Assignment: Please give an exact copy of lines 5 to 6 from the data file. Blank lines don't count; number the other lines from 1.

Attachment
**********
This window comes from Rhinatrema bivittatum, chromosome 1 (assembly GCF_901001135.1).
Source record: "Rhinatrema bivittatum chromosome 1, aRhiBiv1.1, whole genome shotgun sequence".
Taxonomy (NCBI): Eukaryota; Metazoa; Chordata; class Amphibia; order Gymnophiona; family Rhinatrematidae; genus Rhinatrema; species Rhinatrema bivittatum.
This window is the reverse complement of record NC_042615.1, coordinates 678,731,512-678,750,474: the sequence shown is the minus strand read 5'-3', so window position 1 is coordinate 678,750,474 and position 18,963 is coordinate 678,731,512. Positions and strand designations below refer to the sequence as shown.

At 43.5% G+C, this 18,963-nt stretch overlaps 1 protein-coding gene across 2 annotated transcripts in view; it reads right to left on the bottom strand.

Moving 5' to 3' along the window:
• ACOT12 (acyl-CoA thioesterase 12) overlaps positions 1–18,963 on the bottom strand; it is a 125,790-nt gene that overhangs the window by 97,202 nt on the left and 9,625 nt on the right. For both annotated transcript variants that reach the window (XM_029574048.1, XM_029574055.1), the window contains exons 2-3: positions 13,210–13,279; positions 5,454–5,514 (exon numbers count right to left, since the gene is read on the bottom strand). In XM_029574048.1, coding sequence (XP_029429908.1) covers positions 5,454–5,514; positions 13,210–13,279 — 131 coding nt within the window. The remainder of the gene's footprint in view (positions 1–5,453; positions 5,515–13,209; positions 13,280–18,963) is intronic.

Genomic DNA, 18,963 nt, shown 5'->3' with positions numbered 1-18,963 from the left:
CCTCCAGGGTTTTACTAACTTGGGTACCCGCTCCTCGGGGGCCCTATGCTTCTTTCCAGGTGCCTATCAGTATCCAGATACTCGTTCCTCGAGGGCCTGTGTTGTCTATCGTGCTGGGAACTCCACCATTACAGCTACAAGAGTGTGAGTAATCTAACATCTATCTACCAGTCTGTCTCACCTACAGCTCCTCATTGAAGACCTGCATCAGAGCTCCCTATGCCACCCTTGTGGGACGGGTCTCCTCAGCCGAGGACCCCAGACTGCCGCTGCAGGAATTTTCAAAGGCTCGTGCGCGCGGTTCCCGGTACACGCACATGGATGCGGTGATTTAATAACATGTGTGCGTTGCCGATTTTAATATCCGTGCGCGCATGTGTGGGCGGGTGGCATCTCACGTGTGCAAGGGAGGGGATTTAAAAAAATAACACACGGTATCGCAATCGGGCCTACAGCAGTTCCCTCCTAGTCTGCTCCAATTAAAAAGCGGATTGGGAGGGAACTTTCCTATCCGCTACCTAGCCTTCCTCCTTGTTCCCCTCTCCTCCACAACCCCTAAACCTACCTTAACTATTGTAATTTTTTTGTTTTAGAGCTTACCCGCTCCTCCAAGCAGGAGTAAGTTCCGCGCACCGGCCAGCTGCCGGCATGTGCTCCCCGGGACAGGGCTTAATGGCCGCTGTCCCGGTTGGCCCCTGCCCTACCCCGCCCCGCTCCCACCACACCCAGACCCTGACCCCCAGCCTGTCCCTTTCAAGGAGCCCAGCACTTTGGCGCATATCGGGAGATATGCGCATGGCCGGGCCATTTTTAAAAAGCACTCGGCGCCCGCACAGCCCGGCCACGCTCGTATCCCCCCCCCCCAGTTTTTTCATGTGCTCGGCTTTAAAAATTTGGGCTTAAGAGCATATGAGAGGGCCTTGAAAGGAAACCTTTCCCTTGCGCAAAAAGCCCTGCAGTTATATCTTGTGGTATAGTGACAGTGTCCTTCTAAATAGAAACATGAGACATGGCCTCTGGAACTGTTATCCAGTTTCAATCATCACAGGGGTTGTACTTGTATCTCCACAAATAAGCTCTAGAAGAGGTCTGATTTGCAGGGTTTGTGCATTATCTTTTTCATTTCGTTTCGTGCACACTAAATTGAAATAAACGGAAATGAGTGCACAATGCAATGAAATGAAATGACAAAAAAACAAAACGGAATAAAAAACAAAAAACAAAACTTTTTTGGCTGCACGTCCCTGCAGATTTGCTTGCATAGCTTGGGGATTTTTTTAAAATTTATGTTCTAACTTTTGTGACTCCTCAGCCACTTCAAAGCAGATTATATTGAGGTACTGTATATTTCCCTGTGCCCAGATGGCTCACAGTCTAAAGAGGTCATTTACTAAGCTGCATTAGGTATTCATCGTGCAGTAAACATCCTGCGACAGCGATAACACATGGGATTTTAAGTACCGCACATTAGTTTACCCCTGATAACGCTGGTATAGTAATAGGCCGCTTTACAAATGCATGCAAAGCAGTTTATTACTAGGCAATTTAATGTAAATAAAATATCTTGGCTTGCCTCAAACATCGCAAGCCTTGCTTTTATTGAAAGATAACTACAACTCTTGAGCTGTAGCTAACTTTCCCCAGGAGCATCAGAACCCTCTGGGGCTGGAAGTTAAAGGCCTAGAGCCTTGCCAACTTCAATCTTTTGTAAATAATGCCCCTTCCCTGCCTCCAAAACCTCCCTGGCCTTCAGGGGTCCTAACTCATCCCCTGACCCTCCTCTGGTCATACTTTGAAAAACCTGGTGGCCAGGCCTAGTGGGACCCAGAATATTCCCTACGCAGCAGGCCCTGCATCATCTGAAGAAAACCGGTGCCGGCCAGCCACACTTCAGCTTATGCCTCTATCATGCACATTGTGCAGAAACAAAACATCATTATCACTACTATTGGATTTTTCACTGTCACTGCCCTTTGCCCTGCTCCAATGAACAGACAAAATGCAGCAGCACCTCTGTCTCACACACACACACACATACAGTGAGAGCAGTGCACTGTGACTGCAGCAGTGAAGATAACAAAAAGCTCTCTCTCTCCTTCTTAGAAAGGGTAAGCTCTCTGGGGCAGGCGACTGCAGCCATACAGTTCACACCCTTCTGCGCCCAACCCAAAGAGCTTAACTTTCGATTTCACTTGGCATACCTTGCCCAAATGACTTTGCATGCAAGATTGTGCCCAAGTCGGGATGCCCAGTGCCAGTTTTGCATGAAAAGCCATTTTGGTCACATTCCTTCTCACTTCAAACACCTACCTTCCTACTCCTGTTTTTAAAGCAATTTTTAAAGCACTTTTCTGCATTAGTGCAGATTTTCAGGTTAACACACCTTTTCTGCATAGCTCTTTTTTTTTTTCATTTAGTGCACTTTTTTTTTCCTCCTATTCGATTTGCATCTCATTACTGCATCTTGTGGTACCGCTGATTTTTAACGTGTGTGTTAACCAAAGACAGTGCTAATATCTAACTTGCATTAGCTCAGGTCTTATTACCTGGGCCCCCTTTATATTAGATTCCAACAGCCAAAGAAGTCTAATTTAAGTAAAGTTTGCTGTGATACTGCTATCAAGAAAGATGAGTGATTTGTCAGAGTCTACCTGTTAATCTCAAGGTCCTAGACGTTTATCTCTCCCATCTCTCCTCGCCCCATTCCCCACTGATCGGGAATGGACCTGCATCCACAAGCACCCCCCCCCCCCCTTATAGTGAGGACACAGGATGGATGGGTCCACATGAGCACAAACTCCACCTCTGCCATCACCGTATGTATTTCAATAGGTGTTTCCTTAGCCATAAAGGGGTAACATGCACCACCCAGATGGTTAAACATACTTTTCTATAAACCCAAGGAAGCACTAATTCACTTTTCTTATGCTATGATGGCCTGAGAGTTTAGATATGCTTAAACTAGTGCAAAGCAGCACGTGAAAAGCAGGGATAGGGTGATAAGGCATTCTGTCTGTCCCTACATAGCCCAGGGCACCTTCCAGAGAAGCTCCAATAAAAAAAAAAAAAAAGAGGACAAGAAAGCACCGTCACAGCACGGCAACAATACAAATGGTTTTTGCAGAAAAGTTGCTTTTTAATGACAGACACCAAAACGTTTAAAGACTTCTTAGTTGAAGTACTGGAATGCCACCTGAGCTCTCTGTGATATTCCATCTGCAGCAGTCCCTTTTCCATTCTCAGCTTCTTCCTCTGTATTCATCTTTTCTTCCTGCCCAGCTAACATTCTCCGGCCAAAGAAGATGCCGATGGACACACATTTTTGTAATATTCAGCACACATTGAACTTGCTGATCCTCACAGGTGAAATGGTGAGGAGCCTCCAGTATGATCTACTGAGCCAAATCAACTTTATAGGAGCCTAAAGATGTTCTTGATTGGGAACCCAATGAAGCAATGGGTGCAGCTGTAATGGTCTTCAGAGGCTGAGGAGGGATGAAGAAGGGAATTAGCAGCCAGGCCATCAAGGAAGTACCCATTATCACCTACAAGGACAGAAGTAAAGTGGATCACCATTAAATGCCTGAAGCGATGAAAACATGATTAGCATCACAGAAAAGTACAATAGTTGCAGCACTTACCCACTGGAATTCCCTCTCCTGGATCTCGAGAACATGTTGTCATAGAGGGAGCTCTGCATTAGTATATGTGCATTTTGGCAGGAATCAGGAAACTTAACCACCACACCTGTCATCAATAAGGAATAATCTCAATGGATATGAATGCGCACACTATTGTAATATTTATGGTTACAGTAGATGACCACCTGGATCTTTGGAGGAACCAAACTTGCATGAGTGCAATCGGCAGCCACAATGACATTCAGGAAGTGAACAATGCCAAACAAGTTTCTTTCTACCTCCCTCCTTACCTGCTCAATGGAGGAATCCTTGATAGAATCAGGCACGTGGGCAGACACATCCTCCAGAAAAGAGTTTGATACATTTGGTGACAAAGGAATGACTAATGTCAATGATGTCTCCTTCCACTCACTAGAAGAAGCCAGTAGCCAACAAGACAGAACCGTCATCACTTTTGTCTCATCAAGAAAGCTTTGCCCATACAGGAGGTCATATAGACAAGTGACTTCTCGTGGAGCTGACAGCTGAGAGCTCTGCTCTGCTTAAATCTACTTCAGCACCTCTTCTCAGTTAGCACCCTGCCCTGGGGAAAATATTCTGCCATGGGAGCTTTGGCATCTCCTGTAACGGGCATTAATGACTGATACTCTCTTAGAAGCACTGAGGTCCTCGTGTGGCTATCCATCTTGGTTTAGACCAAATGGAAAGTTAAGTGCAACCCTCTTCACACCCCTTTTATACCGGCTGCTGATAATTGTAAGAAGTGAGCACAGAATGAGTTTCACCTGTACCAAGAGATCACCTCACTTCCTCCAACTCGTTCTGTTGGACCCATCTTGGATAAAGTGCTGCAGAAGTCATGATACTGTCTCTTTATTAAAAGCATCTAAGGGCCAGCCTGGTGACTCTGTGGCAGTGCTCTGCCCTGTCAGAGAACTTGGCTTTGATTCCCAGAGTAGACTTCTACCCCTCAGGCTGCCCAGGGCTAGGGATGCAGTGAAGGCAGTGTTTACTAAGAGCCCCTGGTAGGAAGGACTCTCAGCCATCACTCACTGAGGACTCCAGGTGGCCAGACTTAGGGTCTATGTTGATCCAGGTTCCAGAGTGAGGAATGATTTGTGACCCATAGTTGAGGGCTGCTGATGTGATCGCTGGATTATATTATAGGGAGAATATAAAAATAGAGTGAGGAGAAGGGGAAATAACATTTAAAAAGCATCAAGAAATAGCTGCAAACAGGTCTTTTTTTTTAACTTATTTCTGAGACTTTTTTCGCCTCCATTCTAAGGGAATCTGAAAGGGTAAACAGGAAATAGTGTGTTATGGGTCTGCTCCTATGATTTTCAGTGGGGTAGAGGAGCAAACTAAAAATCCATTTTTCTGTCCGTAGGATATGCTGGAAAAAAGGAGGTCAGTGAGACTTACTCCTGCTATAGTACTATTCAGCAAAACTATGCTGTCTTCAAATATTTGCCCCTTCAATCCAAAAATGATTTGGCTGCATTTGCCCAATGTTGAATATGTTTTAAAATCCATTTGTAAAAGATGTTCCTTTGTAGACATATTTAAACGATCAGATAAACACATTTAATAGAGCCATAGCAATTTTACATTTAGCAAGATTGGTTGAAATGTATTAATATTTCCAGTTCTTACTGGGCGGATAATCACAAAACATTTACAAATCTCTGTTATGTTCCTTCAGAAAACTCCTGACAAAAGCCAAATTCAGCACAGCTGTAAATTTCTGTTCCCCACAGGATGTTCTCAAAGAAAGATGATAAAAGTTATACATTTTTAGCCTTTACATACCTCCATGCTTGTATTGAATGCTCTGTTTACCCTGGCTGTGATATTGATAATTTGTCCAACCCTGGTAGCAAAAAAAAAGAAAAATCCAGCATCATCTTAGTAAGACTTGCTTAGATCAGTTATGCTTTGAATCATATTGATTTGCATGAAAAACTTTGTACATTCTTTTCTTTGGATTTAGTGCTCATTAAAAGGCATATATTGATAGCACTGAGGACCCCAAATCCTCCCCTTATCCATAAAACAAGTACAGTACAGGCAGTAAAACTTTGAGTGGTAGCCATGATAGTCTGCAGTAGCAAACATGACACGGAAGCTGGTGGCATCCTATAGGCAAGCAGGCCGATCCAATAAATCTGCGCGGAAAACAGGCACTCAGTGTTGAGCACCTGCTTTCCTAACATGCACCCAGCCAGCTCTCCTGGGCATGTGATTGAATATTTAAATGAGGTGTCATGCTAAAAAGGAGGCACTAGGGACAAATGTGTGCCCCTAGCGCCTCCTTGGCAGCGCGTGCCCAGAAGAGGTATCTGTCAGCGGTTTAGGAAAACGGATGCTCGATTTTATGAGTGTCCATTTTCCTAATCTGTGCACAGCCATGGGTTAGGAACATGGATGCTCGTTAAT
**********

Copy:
At 43.5% G+C, this 18,963-nt stretch overlaps 1 protein-coding gene across 2 annotated transcripts in view; it reads right to left on the bottom strand.

Moving 5' to 3' along the window: